How can I correct depressed scar on bridge of nose? (photo)

Depressed scar on bridge of nose as a result of a piercing. 7 years of age. Is it possible to excise it horizontally and reattach to surrounding skin, If that makes sense.

Doctor Answers (1)

Fractional Medical Microneedle Therapy Following Subcision Works Well For Raising & Blending Depressed Scars

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When scars are fully matured, i.e. have been present for at least a year, as is obviously the case here, there are a variety of approaches that can be considered. For over twenty years, subcision has proven an easy and effective method for permanently elevating depressed scars of various types, including traumatic scars and acne scars.

Subcision is a procedure in which a sterilized needle is inserted, following the administration of local anesthesia, directly beneath a depressed scar (regardless of whether from acne, infection, trauma, or surgery) and used to break up the thick bands of fibrous scar tissue that bind down the surface and create the depression.

Breaking up the abnormal bands of thickened, scar collagen accomplishes two things. First, it allows the surface of the scar to float to the surface. In addition, the tissue fluid that immediately fills the space following treatment contains growth factors and other wound healing substances that promote neocollagenesis, native collagen production, that allows for improvement and elevation of the scars. Between two to four treatments, spaced at six week intervals, are generally required to promote sufficient new collagen to achieve a satisfactory improvement. Since, the collagen produced is one's own, the results of subcision are typically permanent. A small amount of collagen-stimulating volumizer, such as Radiesse, may be instilled right after treatment to further promote neocollagenesis (new, native collagen formation).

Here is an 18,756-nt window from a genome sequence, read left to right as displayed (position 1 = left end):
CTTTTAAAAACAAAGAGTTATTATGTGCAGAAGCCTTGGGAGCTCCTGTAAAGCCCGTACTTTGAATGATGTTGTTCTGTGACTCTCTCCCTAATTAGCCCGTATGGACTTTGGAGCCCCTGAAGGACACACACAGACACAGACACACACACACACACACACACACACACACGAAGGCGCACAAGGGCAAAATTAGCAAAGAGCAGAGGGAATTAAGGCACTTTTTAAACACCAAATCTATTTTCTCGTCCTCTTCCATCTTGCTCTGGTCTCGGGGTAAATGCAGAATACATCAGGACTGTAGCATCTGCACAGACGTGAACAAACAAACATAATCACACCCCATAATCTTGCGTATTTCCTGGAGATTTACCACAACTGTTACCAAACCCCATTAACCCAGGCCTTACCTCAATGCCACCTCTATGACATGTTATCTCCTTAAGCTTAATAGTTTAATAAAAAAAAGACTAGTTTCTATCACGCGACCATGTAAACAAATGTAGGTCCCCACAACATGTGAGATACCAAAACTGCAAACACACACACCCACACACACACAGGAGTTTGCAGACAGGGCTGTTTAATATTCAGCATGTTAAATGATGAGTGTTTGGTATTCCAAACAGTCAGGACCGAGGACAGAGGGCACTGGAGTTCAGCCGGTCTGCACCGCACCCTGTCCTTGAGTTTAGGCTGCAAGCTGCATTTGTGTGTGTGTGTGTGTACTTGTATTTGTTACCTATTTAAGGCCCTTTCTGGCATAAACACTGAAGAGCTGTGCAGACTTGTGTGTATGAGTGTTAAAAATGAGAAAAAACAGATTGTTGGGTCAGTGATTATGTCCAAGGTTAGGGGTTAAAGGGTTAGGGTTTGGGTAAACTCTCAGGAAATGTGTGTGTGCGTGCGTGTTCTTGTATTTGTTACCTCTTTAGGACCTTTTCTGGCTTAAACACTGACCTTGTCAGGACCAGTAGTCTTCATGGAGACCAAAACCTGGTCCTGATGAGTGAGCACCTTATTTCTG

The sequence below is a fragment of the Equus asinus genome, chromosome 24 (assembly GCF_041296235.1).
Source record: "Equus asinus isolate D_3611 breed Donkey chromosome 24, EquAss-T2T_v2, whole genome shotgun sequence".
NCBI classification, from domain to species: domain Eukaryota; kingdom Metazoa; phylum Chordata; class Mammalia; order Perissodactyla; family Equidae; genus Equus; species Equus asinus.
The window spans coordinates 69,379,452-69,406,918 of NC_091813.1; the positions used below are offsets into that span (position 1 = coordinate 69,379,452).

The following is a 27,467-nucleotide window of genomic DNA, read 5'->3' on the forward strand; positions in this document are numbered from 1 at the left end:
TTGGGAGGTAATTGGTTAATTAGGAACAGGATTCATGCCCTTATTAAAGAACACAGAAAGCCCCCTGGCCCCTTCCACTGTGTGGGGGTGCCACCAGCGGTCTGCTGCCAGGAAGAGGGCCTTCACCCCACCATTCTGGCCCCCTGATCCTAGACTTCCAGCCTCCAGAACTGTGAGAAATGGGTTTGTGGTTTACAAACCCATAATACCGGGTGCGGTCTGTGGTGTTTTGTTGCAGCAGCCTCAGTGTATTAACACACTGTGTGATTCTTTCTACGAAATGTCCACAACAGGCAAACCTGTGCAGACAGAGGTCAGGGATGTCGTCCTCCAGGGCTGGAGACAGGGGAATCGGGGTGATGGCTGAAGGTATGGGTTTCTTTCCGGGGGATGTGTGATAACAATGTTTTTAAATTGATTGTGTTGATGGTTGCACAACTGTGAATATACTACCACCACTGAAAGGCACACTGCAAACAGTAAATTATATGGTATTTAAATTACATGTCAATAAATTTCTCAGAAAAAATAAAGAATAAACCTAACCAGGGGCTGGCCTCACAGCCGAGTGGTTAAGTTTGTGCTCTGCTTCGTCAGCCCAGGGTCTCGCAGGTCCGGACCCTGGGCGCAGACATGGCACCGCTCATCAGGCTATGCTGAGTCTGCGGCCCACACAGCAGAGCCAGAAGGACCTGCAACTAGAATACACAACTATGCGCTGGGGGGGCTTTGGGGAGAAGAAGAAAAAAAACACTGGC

Fractional microneedle therapy aka medical microneedling (or dermarolling) works by creating numerous areas of controlled microwounding that set off in turn a cascade of events that result in new, native collagen synthesis, which translates into healthier, thicker skin that improves the appearance of the underlying scars. It is particularly useful for improving the surface tone and texture of skin to enhance blending with the surrounding normal skin.

I would certainly consider the above approaches before moving on to more aggressive surgical excision, which entails stitches and downtime and would likely also require an additional surgical procedure, scarabrasion (a form of dermabrasion) several weeks afterward to promote further blending of the resulting linear surgical scar. 

Consultation with a board certified aesthetic core physician with extensive experience in all forms of scar treatment is essential.


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